How to prepare for a protest/march
For some of you, this won’t be your first protest march. Perhaps you are old enough to have marched against the Apartheid regime, or you might have taken part in protests such as #FeesMustFall. If this is your first time going out and protesting, here is some practical advice:
- Wear sunscreen. No, this isn’t a joke. You will be outside in the sun during the hottest parts of the day. According to the Weather Underground, the weather in Gauteng will be cloudy and sometimes stormy, but that doesn’t mean you might not be exposed to more sun during the protest than your skin has seen in a while. So put on sunscreen in the morning so that you don’t have to worry about it. This is particularly important for those of you in Cape Town, where weather is expected to be sunny and windy, a combination that is notorious for causing sunburns.
- Wear comfortable shoes. This should be obvious, but this isn’t a fashion event. Wear functional clothing that you can conceivably march in for long distances and time periods. Your flip flops might be comfy for a trip around the shops, but you’ll probably be happier in socks and shoes during an event like this.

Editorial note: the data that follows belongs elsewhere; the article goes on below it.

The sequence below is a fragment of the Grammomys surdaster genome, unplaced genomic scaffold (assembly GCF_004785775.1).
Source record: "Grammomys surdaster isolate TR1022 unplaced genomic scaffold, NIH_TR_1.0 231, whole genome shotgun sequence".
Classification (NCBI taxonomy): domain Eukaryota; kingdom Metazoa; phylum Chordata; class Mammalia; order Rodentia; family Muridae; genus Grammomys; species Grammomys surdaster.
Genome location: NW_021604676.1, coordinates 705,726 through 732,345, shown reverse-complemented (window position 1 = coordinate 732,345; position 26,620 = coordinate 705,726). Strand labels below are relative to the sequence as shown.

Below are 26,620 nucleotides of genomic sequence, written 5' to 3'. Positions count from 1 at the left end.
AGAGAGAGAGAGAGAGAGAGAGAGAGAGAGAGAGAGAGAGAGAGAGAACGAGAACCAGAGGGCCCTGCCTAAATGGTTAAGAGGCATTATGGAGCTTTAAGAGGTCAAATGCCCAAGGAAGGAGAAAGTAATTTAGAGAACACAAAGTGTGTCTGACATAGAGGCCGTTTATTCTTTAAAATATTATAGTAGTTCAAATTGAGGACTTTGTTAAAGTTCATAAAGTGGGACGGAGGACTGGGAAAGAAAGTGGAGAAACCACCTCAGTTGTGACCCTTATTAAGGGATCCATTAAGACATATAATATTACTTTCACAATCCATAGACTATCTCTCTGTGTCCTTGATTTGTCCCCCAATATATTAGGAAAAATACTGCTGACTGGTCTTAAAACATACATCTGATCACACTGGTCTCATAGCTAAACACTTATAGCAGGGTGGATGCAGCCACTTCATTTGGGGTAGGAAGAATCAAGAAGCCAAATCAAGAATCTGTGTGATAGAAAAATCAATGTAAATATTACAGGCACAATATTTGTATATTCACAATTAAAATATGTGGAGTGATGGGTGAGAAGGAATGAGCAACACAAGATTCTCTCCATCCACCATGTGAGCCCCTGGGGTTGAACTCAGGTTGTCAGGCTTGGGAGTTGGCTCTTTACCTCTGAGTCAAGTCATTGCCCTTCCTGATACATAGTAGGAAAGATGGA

- Bring water, some portable snacks and anything else you might need to consume for the day. With the city pretty much shutting down for the day, who knows where you’ll be able to buy lunch, let alone a drink.
- Stay in touch with your friends and keep people updated about your location throughout the day. it can also be useful to save Right2Know contact details on your phone in the event that you need community or legal support.